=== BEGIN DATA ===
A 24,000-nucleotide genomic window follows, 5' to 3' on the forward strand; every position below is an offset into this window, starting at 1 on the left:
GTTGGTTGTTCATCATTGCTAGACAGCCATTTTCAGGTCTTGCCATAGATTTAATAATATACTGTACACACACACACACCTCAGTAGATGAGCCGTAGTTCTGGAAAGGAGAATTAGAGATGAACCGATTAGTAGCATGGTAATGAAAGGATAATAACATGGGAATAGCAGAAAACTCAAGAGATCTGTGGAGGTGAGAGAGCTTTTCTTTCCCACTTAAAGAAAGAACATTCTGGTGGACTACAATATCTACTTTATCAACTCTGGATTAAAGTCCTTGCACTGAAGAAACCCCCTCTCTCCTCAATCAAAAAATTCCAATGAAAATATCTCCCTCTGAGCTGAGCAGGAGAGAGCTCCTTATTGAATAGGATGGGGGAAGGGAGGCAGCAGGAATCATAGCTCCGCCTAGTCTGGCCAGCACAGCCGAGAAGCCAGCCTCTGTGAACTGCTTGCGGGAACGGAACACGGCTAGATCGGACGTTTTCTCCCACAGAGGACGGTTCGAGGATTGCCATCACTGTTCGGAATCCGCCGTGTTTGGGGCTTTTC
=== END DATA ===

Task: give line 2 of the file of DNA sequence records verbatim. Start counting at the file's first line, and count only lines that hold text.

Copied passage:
GTTGGTTGTTCATCATTGCTAGACAGCCATTTTCAGGTCTTGCCATAGATTTAATAATATACTGTACACACACACACACCTCAGTAGATGAGCCGTAGTTCTGGAAAGGAGAATTAGAGATGAACCGATTAGTAGCATGGTAATGAAAGGATAATAACATGGGAATAGCAGAAAACTCAAGAGATCTGTGGAGGTGAGAGAGCTTTTCTTTCCCACTTAAAGAAAGAACATTCTGGTGGACTACAATATCTACTTTATCAACTCTGGATTAAAGTCCTTGCACTGAAGAAACCCCCTCTCTCCTCAATCAAAAAATTCCAATGAAAATATCTCCCTCTGAGCTGAGCAGGAGAGAGCTCCTTATTGAATAGGATGGGGGAAGGGAGGCAGCAGGAATCATAGCTCCGCCTAGTCTGGCCAGCACAGCCGAGAAGCCAGCCTCTGTGAACTGCTTGCGGGAACGGAACACGGCTAGATCGGACGTTTTCTCCCACAGAGGACGGTTCGAGGATTGCCATCACTGTTCGGAATCCGCCGTGTTTGGGGCTTTTC